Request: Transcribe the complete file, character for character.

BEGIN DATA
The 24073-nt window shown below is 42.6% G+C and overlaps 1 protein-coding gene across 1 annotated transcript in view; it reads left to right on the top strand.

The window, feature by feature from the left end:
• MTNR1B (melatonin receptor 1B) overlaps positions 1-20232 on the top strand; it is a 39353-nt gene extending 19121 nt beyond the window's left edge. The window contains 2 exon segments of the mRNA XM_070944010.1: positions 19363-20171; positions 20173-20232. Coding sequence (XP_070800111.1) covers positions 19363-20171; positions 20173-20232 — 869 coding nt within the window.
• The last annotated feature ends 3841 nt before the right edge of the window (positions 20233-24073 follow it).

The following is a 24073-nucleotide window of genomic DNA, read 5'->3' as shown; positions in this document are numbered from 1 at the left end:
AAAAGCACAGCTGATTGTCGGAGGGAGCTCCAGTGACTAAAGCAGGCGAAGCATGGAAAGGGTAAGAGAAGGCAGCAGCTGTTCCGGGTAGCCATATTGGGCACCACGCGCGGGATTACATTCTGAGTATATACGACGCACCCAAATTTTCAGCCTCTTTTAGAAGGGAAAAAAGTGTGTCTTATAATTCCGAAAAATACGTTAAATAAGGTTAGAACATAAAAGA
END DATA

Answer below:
The 24073-nt window shown below is 42.6% G+C and overlaps 1 protein-coding gene across 1 annotated transcript in view; it reads left to right on the top strand.

The window, feature by feature from the left end:
• MTNR1B (melatonin receptor 1B) overlaps positions 1-20232 on the top strand; it is a 39353-nt gene extending 19121 nt beyond the window's left edge. The window contains 2 exon segments of the mRNA XM_070944010.1: positions 19363-20171; positions 20173-20232. Coding sequence (XP_070800111.1) covers positions 19363-20171; positions 20173-20232 — 869 coding nt within the window.
• The last annotated feature ends 3841 nt before the right edge of the window (positions 20233-24073 follow it).

The following is a 24073-nucleotide window of genomic DNA, read 5'->3' as shown; positions in this document are numbered from 1 at the left end:
AAAAGCACAGCTGATTGTCGGAGGGAGCTCCAGTGACTAAAGCAGGCGAAGCATGGAAAGGGTAAGAGAAGGCAGCAGCTGTTCCGGGTAGCCATATTGGGCACCACGCGCGGGATTACATTCTGAGTATATACGACGCACCCAAATTTTCAGCCTCTTTTAGAAGGGAAAAAAGTGTGTCTTATAATTCCGAAAAATACGTTAAATAAGGTTAGAACATAAAAGA